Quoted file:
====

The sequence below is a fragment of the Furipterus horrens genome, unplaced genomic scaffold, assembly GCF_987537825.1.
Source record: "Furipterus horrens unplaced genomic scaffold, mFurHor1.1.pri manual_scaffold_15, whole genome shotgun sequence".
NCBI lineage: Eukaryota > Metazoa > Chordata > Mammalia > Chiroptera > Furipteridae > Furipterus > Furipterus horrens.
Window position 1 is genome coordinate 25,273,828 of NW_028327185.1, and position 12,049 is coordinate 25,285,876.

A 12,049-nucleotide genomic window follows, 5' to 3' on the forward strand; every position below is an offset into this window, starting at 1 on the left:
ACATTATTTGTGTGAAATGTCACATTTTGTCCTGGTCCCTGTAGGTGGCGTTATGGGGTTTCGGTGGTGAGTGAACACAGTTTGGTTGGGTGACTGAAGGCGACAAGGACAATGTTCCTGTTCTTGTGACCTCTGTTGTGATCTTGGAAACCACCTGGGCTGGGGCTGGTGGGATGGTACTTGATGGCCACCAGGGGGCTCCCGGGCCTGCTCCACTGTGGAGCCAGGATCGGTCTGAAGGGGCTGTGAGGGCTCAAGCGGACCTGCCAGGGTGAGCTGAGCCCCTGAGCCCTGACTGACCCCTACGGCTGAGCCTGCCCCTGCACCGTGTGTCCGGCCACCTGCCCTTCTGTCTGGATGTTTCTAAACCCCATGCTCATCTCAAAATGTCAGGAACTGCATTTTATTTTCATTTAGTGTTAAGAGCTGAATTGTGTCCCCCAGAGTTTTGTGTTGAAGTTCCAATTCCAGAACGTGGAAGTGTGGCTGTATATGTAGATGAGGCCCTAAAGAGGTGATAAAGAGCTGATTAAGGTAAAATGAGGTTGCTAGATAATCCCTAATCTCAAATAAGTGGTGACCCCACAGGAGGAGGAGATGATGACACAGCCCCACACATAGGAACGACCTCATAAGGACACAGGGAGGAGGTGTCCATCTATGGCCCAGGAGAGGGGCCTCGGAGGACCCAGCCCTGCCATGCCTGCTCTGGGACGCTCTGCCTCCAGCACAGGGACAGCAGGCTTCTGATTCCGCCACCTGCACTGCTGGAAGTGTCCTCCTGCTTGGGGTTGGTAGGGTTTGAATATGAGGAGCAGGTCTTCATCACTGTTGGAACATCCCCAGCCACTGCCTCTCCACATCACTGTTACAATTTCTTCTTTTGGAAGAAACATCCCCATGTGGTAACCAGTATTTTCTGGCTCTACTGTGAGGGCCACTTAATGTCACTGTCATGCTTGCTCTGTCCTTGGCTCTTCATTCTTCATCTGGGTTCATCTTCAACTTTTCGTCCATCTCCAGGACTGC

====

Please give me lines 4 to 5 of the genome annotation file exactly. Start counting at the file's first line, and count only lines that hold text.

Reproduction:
Window position 1 is genome coordinate 25,273,828 of NW_028327185.1, and position 12,049 is coordinate 25,285,876.

A 12,049-nucleotide genomic window follows, 5' to 3' on the forward strand; every position below is an offset into this window, starting at 1 on the left: